Most of us are feeling elated about the current VAT arrangement that is being challenged in court by some state governors. We have become careless in our utterances and less circumspect in our outlook on what is available around the world.
Many southerners see it as the start of a much-touted restructuring. We see it as a fight against President Buhari and the Northern States, with no regard for the impact on business operations. The business side of this issue will be discussed another time.
We erroneously believe that the federal government will suffer and that the states at the forefront of the fight will continue to generate the same amount of VAT if they win the ongoing battle.
While Rivers and Lagos States would most likely benefit more from VAT if they secure the right to VAT generated from their states, the Federal Government would have access to over 50% of what is currently generated.
The centralized VAT system that some states are trying to change has two components: the local VAT component and the foreign VAT component.
The foreign VAT component is currently on the exclusive legislative list. It is the sole property of the federal government. If the ongoing case results in a favorable outcome for the states, they will no longer be entitled to a share of the foreign VAT component. For the fiscal year 2020, foreign VAT accounted for more than half of total VAT generated in the country (N1.53 trillion).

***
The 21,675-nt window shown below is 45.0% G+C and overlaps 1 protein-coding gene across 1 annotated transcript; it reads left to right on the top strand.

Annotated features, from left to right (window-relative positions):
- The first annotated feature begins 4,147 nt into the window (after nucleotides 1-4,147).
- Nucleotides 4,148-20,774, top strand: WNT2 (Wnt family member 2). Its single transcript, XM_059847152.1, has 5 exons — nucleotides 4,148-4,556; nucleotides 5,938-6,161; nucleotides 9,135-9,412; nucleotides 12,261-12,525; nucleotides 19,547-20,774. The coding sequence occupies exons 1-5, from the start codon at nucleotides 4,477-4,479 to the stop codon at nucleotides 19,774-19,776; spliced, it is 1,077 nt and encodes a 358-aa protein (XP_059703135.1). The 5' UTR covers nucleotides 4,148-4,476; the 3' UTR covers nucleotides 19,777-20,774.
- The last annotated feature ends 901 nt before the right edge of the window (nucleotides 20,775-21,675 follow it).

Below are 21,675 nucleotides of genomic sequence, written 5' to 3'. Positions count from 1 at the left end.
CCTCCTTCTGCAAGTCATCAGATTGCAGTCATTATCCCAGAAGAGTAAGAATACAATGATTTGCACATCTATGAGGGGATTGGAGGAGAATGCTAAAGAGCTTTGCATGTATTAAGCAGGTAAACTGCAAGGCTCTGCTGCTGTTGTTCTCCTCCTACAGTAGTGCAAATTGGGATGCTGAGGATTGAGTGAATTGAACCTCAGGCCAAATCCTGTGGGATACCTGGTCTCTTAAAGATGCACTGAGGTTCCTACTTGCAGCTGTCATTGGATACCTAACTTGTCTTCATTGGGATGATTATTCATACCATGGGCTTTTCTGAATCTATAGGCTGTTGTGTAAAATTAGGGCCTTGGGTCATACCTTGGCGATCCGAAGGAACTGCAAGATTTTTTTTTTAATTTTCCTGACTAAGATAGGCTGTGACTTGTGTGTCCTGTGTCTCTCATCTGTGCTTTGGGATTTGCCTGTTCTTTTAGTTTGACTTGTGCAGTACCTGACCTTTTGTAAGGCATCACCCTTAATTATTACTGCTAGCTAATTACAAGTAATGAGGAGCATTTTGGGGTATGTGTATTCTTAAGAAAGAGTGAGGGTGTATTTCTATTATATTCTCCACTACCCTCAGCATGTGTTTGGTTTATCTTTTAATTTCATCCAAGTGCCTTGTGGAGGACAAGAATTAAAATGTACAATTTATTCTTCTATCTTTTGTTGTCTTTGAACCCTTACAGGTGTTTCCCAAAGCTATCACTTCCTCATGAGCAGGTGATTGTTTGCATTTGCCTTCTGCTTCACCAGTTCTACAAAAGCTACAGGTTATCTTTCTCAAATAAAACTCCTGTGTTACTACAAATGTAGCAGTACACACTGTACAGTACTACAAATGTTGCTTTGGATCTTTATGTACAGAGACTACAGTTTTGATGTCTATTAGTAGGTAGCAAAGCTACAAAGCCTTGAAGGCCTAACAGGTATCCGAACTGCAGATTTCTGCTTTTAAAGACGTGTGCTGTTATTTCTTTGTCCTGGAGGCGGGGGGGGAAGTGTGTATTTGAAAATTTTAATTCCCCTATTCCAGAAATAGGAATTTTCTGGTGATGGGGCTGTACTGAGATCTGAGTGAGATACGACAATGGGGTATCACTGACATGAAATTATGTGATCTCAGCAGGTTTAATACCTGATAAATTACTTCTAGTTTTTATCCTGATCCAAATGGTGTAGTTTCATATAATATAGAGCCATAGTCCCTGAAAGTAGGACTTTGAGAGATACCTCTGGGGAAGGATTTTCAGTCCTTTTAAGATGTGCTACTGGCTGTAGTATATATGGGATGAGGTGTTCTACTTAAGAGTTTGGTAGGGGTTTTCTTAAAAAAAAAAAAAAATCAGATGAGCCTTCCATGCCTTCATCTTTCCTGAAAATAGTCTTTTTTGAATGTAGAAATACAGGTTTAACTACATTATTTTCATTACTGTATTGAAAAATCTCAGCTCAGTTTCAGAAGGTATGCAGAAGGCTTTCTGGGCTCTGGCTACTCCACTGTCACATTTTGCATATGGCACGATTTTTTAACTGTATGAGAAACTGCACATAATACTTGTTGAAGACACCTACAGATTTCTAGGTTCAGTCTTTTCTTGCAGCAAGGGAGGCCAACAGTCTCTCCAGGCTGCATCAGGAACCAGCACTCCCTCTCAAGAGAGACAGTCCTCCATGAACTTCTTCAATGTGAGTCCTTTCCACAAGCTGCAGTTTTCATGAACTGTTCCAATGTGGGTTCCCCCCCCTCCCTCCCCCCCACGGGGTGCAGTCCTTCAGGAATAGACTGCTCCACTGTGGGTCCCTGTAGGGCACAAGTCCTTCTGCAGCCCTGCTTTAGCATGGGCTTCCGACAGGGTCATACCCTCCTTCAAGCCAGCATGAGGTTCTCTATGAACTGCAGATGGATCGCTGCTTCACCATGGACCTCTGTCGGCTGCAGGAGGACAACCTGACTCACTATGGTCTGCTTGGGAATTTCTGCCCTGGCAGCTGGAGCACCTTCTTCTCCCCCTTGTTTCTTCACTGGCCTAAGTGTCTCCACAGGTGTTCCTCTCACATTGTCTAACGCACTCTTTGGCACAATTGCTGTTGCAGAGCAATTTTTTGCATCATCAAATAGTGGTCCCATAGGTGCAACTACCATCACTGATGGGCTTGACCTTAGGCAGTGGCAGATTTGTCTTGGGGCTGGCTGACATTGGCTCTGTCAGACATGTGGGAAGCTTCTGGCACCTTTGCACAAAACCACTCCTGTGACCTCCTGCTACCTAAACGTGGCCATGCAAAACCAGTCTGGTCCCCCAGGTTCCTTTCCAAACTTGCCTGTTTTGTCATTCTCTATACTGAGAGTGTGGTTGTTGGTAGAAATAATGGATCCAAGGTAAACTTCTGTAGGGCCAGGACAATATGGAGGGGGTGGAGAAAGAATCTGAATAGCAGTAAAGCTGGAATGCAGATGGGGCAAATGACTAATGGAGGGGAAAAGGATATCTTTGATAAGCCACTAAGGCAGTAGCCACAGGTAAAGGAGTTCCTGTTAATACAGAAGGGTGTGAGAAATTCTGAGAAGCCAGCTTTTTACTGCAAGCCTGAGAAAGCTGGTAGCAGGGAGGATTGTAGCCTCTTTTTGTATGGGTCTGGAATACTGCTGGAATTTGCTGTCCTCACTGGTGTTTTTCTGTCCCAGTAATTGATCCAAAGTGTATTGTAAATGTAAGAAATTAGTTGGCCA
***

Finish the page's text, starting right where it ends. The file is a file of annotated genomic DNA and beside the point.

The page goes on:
The federal government's meager 15% will inevitably grow and become a source of contention once more. Those who believe the federal government will twist the legal system if and when the case reaches the Supreme Court are in for a surprise. If we are to think in accordance with the usual human standard of behavior, the Federal government would ensure that the Supreme Court rules in favor of the states.
We must reconsider our pursuit of VAT decentralization. It does not appear to be a well-thought-out goal because it provides more resources to the center. The VAT war is a bad idea if one of the goals is to reduce the VAT revenue that goes to the federal government.
Given the facts about foreign VAT and the legitimate concerns of the states of Rivers and Lagos, a legal battle is not the best way to seek redress on this issue. Seeking a political solution would be the best and most effective way to address their concerns; a solution that will increase their pool take. Could this be the unspoken reason Governors Nyesom Wike and Babajide Sanwo-olu launched the VAT war? To put it another way, they intend to use the legal battle to bring stakeholders to the table.
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